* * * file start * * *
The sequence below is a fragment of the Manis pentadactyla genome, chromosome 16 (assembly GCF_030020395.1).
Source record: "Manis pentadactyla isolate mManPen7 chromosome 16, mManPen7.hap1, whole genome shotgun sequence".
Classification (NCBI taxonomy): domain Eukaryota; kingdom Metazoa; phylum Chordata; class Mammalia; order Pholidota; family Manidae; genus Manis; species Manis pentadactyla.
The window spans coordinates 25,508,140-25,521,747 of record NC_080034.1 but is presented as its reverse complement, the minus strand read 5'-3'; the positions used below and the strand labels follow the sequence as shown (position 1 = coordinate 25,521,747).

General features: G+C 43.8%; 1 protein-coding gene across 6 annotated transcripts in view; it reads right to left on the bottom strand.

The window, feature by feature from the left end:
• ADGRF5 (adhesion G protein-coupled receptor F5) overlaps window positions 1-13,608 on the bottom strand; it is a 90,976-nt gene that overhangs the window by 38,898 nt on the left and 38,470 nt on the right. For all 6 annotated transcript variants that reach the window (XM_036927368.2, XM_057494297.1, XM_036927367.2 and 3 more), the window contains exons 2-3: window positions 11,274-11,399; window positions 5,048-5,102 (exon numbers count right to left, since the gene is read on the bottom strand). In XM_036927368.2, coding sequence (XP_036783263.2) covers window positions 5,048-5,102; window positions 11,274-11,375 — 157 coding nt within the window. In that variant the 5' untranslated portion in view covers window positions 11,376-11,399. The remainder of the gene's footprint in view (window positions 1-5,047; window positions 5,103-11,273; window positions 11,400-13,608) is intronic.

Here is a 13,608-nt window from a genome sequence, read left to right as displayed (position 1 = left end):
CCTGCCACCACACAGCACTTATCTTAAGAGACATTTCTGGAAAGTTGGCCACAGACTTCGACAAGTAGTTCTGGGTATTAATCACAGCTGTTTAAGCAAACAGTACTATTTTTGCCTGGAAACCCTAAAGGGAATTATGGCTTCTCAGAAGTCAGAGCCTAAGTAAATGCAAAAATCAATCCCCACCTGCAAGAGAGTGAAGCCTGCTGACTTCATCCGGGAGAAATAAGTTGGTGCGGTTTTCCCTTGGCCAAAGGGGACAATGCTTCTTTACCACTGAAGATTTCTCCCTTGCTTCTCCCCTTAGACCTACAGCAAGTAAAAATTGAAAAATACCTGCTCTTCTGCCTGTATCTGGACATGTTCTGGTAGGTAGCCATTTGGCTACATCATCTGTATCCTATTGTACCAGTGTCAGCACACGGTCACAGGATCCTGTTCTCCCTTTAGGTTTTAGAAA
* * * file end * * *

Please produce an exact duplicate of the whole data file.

The sequence below is a fragment of the Manis pentadactyla genome, chromosome 16 (assembly GCF_030020395.1).
Source record: "Manis pentadactyla isolate mManPen7 chromosome 16, mManPen7.hap1, whole genome shotgun sequence".
Classification (NCBI taxonomy): domain Eukaryota; kingdom Metazoa; phylum Chordata; class Mammalia; order Pholidota; family Manidae; genus Manis; species Manis pentadactyla.
The window spans coordinates 25,508,140-25,521,747 of record NC_080034.1 but is presented as its reverse complement, the minus strand read 5'-3'; the positions used below and the strand labels follow the sequence as shown (position 1 = coordinate 25,521,747).

General features: G+C 43.8%; 1 protein-coding gene across 6 annotated transcripts in view; it reads right to left on the bottom strand.

The window, feature by feature from the left end:
• ADGRF5 (adhesion G protein-coupled receptor F5) overlaps window positions 1-13,608 on the bottom strand; it is a 90,976-nt gene that overhangs the window by 38,898 nt on the left and 38,470 nt on the right. For all 6 annotated transcript variants that reach the window (XM_036927368.2, XM_057494297.1, XM_036927367.2 and 3 more), the window contains exons 2-3: window positions 11,274-11,399; window positions 5,048-5,102 (exon numbers count right to left, since the gene is read on the bottom strand). In XM_036927368.2, coding sequence (XP_036783263.2) covers window positions 5,048-5,102; window positions 11,274-11,375 — 157 coding nt within the window. In that variant the 5' untranslated portion in view covers window positions 11,376-11,399. The remainder of the gene's footprint in view (window positions 1-5,047; window positions 5,103-11,273; window positions 11,400-13,608) is intronic.

Here is a 13,608-nt window from a genome sequence, read left to right as displayed (position 1 = left end):
CCTGCCACCACACAGCACTTATCTTAAGAGACATTTCTGGAAAGTTGGCCACAGACTTCGACAAGTAGTTCTGGGTATTAATCACAGCTGTTTAAGCAAACAGTACTATTTTTGCCTGGAAACCCTAAAGGGAATTATGGCTTCTCAGAAGTCAGAGCCTAAGTAAATGCAAAAATCAATCCCCACCTGCAAGAGAGTGAAGCCTGCTGACTTCATCCGGGAGAAATAAGTTGGTGCGGTTTTCCCTTGGCCAAAGGGGACAATGCTTCTTTACCACTGAAGATTTCTCCCTTGCTTCTCCCCTTAGACCTACAGCAAGTAAAAATTGAAAAATACCTGCTCTTCTGCCTGTATCTGGACATGTTCTGGTAGGTAGCCATTTGGCTACATCATCTGTATCCTATTGTACCAGTGTCAGCACACGGTCACAGGATCCTGTTCTCCCTTTAGGTTTTAGAAA